I'm aware this has been asked before, but nothing in those replies helped me.

I'm using Lubuntu and up to a couple of hours ago everything worked fine (i.e. wifi was up an running). A weird problem though has since emerged. My wlan interface can see all nearby networks but can't connect to any of them. I have confirmed (with other computers) that the network is working properly.

I connected the computer using a lan cable and installed wicd, without any luck. I still see all the nearby networks, but trying to connect to my private network it first says "putting interface up", "validating authentication", then quits by reporting "not connected". Trying to connect to another, unprotected network, i get up to "obtaining ip address", then it quits without connecting.

"rfkill list" says wirelass is hard blocked (earlier it was neither soft- nor hard blocked). sudo rfkill unblock all does nothing.

I've tried to connect using another OS (booting a fresh puppy from usb) and it couldn't connect either, reporting: "ifconfig siocsifflags operation not possible due to rf-kill"

Do I have a hardware problem? Because I'm inclined to believe that's the case, if I'm having issues using a live usb...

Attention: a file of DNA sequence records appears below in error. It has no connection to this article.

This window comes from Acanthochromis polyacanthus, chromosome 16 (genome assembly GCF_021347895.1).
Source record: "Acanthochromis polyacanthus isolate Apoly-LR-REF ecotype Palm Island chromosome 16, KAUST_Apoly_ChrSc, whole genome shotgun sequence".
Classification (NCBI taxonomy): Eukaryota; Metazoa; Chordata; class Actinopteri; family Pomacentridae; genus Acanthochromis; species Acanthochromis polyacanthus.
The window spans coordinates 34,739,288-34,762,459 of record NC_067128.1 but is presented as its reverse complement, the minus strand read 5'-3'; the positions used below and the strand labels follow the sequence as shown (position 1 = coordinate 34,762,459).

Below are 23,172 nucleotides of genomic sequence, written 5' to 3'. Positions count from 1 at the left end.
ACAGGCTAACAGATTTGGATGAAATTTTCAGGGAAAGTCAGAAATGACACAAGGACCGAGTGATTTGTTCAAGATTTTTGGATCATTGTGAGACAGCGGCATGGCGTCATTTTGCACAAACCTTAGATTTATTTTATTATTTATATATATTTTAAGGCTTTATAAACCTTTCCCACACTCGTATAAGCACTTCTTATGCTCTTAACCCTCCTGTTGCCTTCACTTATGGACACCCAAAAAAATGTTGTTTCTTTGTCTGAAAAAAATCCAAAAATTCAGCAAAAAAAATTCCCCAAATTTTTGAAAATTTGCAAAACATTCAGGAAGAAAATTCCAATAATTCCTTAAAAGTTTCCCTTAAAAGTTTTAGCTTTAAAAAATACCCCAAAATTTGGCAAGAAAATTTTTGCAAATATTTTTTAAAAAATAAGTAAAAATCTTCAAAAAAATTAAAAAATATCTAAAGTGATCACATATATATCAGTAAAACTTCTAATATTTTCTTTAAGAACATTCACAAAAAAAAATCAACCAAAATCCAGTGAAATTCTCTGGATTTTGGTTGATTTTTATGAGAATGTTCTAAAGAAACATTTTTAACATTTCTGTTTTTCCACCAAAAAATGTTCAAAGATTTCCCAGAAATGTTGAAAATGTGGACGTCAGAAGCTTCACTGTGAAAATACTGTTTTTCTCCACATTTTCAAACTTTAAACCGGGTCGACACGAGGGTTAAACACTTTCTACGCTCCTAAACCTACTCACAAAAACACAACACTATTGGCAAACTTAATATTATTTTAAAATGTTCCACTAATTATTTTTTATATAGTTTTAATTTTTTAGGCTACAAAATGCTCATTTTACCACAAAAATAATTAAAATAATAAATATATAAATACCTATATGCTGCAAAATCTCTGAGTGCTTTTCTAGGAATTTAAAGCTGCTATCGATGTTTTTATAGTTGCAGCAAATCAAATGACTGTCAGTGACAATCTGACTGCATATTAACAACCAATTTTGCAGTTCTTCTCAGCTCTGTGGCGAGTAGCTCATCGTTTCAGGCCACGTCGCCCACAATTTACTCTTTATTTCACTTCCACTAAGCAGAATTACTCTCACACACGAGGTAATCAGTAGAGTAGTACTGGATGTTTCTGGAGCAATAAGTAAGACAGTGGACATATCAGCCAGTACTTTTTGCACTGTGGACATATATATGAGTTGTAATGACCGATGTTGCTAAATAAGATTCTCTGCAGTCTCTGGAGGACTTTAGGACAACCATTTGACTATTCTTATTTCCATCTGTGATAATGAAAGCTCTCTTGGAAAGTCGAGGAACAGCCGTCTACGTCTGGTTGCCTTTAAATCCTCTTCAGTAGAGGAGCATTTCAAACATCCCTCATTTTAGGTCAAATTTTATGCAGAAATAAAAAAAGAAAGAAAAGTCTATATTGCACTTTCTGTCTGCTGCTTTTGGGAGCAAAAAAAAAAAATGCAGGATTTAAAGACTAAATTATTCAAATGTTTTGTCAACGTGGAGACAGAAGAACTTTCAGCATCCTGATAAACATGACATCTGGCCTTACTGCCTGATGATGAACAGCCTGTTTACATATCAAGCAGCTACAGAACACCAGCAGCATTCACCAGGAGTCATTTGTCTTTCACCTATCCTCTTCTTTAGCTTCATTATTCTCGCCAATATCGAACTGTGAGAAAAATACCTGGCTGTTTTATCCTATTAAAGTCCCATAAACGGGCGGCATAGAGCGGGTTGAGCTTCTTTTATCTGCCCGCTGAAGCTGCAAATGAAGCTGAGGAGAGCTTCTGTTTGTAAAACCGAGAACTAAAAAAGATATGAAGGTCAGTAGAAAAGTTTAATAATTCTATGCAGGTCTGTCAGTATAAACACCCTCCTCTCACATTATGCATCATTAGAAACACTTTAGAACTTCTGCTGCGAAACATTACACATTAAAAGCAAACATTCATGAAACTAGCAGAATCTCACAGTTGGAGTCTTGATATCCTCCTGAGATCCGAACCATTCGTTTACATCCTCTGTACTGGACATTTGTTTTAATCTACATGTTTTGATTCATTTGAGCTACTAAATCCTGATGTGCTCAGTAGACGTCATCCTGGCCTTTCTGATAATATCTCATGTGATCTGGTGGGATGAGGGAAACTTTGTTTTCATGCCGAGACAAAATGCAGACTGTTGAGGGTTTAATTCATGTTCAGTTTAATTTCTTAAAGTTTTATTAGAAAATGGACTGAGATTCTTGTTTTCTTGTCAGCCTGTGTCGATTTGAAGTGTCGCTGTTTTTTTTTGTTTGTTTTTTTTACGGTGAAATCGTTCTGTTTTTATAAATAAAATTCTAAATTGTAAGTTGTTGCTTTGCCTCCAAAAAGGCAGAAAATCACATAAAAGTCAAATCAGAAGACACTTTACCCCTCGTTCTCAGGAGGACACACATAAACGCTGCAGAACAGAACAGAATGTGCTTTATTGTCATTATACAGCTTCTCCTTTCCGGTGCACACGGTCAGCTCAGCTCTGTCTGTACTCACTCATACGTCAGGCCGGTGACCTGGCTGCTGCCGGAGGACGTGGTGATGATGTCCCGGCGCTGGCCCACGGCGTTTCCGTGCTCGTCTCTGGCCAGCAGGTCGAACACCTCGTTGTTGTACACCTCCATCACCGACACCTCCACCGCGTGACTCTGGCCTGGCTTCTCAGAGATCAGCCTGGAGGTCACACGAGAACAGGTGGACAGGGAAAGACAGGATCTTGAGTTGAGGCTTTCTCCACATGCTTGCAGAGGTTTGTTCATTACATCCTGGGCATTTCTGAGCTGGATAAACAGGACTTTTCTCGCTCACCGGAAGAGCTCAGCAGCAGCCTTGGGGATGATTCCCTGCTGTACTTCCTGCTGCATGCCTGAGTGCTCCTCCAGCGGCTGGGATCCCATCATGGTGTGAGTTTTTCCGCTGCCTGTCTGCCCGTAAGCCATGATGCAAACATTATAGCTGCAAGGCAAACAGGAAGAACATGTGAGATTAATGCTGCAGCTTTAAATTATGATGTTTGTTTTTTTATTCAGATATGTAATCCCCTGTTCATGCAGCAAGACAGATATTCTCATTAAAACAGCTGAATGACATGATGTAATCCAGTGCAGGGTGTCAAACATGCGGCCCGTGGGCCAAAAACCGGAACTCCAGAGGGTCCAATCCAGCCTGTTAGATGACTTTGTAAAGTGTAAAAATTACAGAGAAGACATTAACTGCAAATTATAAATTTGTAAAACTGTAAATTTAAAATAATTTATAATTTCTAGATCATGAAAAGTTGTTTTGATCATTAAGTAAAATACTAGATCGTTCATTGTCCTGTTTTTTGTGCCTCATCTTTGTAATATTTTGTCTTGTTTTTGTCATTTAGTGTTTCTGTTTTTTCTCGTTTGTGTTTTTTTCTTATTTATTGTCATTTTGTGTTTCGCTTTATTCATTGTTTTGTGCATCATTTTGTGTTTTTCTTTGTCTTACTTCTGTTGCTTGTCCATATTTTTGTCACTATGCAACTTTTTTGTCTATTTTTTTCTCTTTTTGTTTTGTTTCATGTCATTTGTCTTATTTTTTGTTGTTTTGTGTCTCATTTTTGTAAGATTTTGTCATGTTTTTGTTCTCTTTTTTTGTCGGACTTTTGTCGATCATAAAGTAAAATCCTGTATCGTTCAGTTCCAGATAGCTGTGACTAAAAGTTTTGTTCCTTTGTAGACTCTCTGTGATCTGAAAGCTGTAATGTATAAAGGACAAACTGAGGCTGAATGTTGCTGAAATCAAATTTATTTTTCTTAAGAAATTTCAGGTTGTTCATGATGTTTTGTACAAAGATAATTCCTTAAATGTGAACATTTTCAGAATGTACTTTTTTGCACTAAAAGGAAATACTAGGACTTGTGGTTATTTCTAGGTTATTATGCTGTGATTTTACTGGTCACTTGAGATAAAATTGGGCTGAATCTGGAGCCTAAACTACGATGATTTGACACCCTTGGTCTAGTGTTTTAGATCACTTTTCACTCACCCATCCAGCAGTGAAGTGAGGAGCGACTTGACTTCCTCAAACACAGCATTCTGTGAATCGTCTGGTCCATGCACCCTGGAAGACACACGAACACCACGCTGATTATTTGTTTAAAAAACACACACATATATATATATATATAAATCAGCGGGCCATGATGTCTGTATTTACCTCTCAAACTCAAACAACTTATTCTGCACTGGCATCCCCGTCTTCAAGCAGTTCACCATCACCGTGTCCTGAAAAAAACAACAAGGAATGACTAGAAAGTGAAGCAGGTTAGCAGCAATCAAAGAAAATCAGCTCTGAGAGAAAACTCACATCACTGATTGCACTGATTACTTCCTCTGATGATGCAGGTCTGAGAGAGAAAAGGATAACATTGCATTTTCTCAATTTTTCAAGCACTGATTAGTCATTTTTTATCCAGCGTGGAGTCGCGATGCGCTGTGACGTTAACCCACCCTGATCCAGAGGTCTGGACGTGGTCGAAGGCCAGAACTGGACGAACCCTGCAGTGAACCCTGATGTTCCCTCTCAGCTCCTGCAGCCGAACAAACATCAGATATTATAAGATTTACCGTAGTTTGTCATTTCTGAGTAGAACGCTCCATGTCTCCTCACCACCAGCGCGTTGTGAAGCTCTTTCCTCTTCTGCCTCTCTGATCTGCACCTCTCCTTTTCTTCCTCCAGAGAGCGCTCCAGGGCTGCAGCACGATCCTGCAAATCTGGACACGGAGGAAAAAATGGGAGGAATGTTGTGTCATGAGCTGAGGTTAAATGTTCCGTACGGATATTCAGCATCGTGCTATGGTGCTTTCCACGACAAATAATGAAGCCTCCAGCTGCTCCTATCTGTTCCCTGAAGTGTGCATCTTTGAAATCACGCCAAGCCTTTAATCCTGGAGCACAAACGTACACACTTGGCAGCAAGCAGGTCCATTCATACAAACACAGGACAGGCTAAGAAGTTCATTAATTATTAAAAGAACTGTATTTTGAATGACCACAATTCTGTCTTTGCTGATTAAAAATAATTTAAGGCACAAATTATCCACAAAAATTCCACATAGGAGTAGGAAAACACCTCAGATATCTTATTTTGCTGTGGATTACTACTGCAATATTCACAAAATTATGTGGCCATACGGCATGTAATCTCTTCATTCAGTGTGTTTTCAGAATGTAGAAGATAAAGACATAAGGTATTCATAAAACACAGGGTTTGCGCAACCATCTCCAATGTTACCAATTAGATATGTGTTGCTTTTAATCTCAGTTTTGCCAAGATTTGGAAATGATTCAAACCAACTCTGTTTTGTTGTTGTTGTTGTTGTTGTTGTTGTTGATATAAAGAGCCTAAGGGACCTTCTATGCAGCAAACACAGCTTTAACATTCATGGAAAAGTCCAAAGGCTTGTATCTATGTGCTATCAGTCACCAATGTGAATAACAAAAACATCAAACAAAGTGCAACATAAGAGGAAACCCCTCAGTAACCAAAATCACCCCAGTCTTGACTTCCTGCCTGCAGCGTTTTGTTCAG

• There is absolutely no information to suggest anything. – Pilot6 Jun 25 '16 at 12:35
  • If a working computer suddenly stops working and even a fresh install (or using a live USB) presents the problem, doesn't that imply a hardware issue? – Digital Dracula Jun 25 '16 at 12:47
  • Maybe yes, maybe it is ame issue with some software upgrade. – Pilot6 Jun 25 '16 at 12:48
  • But I'm talking about trying an entire different OS, like Puppy. I mean, I wish you're right, but I'm baffled as to what could be a non-hardware reason for it! – Digital Dracula Jun 25 '16 at 13:06

I solved it, hopefully this might be helpful for someone else.

It appears I had accidentally pressed Fn + F2, which in this Fujitsu Siemens turns off the wifi. And, surprise-surprise, it remembers the choice even after a shutdown. For cryin' out loud...

  • That 'accident' is called a hardware switch. And yes, it acts like a real switch. It bypasses the operating system, ties up directly to the BIOS/UEFI. – ipse lute Jun 26 '16 at 13:08

Your Answer

By clicking “Post Your Answer”, you agree to our terms of service, privacy policy and cookie policy

Not the answer you're looking for? Browse other questions tagged or ask your own question.